Spinal Posture and Pathology in Modern Humans

  • Ella Been
  • Azaria Simonovich
  • Leonid Kalichman


Humans are the only living hominoid that habitually stands upright and walks on two legs. The adoption of erect posture as habitual imposed substantial changes on spinal morphology and biomechanics. One of the major morphological changes is the increased curvatures found in the human spine. There is an ongoing debate about whether humans “pay” for becoming bipedal by suffering from a high prevalence of back pain and spinal pathology. In order to answer this question, we explored the relationship between sagittal spinal posture and spinal pathologies, back pain, and health-related quality of life. We found that spinal posture closely correlates with spinal pathology. Individuals with a well-aligned spine—within the neutral zone defined as moderate spinal curvatures and the line of gravity close to the acetabulum—have a better quality of life, less back pain, and less spinal pathology. Individuals out of the neutral zone, with accentuated or with decreased pelvic incidence and spinal curvatures, are at a higher risk for developing spinal pathology, back pain, and reduced quality of life. All of this indicates that adopting an erect posture and bipedalism has an impact on human’s spinal health because variation in curvatures outside the neutral zone is associated with more spinal pathology, back pain, and lower quality of life, than those within this zone.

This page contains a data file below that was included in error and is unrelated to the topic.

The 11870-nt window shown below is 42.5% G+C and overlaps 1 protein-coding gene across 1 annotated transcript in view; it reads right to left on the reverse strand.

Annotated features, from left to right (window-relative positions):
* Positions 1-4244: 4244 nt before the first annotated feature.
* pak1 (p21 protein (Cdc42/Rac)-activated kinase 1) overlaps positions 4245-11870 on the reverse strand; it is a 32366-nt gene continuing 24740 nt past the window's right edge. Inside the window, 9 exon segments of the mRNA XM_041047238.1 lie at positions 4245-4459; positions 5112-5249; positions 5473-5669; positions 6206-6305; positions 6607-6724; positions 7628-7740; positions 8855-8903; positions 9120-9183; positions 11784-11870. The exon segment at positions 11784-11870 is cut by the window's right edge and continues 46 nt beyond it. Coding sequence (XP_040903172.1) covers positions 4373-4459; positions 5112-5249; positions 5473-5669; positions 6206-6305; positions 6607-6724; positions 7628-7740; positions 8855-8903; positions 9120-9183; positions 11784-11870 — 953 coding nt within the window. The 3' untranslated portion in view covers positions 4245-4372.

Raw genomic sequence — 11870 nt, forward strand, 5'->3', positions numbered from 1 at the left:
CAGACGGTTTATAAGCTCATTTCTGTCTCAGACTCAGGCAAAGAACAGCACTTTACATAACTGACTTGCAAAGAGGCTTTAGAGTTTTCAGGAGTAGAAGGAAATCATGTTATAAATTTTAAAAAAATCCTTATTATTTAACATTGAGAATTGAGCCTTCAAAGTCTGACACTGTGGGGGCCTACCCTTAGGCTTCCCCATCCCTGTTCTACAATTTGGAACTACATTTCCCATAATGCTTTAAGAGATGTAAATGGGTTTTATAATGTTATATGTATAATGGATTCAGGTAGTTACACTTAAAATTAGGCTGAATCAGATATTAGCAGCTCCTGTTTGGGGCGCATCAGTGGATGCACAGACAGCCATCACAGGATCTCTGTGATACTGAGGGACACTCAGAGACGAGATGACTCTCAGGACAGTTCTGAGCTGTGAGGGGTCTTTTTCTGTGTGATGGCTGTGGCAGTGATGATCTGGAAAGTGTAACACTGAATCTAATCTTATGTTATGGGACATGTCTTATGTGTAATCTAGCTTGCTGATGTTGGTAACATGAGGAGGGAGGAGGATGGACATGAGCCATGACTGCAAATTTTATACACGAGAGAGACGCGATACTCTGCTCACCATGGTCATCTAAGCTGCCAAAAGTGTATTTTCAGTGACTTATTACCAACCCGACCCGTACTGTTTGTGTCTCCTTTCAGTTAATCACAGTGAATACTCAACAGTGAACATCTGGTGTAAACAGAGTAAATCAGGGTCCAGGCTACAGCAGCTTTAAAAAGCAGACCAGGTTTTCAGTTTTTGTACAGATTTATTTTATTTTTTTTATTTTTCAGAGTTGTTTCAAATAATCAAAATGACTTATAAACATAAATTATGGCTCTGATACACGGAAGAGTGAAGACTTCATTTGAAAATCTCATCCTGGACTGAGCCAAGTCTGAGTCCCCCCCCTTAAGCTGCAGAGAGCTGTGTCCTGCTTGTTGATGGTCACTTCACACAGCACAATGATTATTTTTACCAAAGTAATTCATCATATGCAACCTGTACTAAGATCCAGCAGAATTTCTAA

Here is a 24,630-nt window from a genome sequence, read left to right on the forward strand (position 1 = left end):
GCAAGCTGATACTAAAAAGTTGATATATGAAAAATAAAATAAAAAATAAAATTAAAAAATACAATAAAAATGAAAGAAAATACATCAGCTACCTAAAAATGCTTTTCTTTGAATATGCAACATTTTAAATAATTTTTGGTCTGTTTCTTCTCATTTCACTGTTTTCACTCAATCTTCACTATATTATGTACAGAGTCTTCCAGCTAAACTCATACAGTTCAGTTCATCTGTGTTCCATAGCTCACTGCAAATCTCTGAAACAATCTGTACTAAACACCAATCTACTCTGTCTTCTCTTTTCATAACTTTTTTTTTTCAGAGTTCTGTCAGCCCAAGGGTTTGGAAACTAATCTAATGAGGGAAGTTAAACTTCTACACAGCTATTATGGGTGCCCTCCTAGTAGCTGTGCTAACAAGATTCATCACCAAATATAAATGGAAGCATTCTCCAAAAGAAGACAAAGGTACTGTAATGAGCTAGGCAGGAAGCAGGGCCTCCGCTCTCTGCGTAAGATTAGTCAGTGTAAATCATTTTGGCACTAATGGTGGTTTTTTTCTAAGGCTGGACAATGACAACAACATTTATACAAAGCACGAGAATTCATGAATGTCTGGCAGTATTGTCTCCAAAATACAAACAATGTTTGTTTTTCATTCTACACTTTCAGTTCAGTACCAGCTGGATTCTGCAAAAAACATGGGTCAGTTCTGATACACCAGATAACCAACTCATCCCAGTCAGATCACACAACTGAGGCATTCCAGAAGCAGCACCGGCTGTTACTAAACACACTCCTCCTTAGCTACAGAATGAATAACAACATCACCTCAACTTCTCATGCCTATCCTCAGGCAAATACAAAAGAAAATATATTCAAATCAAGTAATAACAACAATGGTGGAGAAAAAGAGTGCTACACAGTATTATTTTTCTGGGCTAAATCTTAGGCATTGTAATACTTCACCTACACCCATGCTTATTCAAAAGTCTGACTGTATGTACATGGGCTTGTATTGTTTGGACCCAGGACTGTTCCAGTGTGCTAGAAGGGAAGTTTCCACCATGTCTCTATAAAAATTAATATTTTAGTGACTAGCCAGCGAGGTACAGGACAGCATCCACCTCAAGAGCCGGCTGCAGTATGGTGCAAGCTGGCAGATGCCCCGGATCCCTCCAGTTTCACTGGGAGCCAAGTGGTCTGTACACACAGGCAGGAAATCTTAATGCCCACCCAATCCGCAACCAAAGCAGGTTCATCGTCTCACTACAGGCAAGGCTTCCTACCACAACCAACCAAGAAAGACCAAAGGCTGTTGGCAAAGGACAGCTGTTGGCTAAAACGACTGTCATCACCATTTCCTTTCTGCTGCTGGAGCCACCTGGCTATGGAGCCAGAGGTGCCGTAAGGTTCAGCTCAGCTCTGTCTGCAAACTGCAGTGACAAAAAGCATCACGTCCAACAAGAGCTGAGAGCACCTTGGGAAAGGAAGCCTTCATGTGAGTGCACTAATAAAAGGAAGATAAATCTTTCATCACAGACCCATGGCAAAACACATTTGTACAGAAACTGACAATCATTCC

Evolution Disc degeneration and herniation Neutral zone Spondylolysis and spondylolisthesis 


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Copyright information

© Springer Nature Switzerland AG 2019

Authors and Affiliations

  • Ella Been
    • 1
    • 2
  • Azaria Simonovich
    • 3
  • Leonid Kalichman
    • 4
  1. 1.Department of Sports Therapy, Faculty of Health ProfessionsOno Academic CollegeKiryat OnoIsrael
  2. 2.Department of Anatomy and Anthropology, Sackler Faculty of MedicineTel Aviv UniversityTel AvivIsrael
  3. 3.Faculty of Health SciencesBen-Gurion University of the NegevBeer ShevaIsrael
  4. 4.Department of Physical Therapy, Recanati School for Community Health Professions, Faculty of Health SciencesBen-Gurion University of the NegevBeer ShevaIsrael

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